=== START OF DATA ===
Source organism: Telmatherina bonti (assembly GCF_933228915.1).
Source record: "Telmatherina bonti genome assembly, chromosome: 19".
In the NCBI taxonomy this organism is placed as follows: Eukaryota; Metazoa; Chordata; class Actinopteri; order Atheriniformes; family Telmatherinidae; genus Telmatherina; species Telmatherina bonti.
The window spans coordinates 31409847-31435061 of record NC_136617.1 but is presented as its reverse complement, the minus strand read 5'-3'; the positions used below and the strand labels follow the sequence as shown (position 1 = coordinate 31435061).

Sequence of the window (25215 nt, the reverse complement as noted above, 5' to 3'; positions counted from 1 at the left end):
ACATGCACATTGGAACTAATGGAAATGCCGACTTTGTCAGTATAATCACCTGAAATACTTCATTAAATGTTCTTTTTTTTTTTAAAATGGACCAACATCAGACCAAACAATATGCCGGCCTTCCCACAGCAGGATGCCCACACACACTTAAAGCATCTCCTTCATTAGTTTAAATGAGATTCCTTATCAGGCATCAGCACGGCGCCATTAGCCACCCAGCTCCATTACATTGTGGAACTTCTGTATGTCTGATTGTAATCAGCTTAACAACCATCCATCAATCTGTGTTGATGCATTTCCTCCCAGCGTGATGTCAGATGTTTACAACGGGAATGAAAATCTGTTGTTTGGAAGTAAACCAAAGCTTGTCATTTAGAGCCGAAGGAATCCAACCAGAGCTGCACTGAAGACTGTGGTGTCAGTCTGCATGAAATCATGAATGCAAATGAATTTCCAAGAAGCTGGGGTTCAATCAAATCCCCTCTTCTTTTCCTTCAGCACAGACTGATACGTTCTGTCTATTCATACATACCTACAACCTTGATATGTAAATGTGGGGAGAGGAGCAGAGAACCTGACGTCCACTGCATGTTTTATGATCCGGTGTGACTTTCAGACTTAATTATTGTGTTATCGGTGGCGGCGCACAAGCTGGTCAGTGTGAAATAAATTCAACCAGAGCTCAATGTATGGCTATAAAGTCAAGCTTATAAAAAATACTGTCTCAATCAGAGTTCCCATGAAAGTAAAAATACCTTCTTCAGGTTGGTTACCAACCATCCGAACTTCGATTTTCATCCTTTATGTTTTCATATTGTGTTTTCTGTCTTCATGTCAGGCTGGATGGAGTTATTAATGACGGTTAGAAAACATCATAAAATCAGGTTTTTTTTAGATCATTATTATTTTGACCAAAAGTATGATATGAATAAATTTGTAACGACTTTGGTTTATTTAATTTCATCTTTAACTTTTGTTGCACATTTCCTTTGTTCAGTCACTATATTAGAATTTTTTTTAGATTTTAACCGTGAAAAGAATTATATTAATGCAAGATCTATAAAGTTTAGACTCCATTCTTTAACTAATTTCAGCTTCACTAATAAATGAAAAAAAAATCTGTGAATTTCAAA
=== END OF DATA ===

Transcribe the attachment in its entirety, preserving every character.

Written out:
Source organism: Telmatherina bonti (assembly GCF_933228915.1).
Source record: "Telmatherina bonti genome assembly, chromosome: 19".
In the NCBI taxonomy this organism is placed as follows: Eukaryota; Metazoa; Chordata; class Actinopteri; order Atheriniformes; family Telmatherinidae; genus Telmatherina; species Telmatherina bonti.
The window spans coordinates 31409847-31435061 of record NC_136617.1 but is presented as its reverse complement, the minus strand read 5'-3'; the positions used below and the strand labels follow the sequence as shown (position 1 = coordinate 31435061).

Sequence of the window (25215 nt, the reverse complement as noted above, 5' to 3'; positions counted from 1 at the left end):
ACATGCACATTGGAACTAATGGAAATGCCGACTTTGTCAGTATAATCACCTGAAATACTTCATTAAATGTTCTTTTTTTTTTTAAAATGGACCAACATCAGACCAAACAATATGCCGGCCTTCCCACAGCAGGATGCCCACACACACTTAAAGCATCTCCTTCATTAGTTTAAATGAGATTCCTTATCAGGCATCAGCACGGCGCCATTAGCCACCCAGCTCCATTACATTGTGGAACTTCTGTATGTCTGATTGTAATCAGCTTAACAACCATCCATCAATCTGTGTTGATGCATTTCCTCCCAGCGTGATGTCAGATGTTTACAACGGGAATGAAAATCTGTTGTTTGGAAGTAAACCAAAGCTTGTCATTTAGAGCCGAAGGAATCCAACCAGAGCTGCACTGAAGACTGTGGTGTCAGTCTGCATGAAATCATGAATGCAAATGAATTTCCAAGAAGCTGGGGTTCAATCAAATCCCCTCTTCTTTTCCTTCAGCACAGACTGATACGTTCTGTCTATTCATACATACCTACAACCTTGATATGTAAATGTGGGGAGAGGAGCAGAGAACCTGACGTCCACTGCATGTTTTATGATCCGGTGTGACTTTCAGACTTAATTATTGTGTTATCGGTGGCGGCGCACAAGCTGGTCAGTGTGAAATAAATTCAACCAGAGCTCAATGTATGGCTATAAAGTCAAGCTTATAAAAAATACTGTCTCAATCAGAGTTCCCATGAAAGTAAAAATACCTTCTTCAGGTTGGTTACCAACCATCCGAACTTCGATTTTCATCCTTTATGTTTTCATATTGTGTTTTCTGTCTTCATGTCAGGCTGGATGGAGTTATTAATGACGGTTAGAAAACATCATAAAATCAGGTTTTTTTTAGATCATTATTATTTTGACCAAAAGTATGATATGAATAAATTTGTAACGACTTTGGTTTATTTAATTTCATCTTTAACTTTTGTTGCACATTTCCTTTGTTCAGTCACTATATTAGAATTTTTTTTAGATTTTAACCGTGAAAAGAATTATATTAATGCAAGATCTATAAAGTTTAGACTCCATTCTTTAACTAATTTCAGCTTCACTAATAAATGAAAAAAAAATCTGTGAATTTCAAA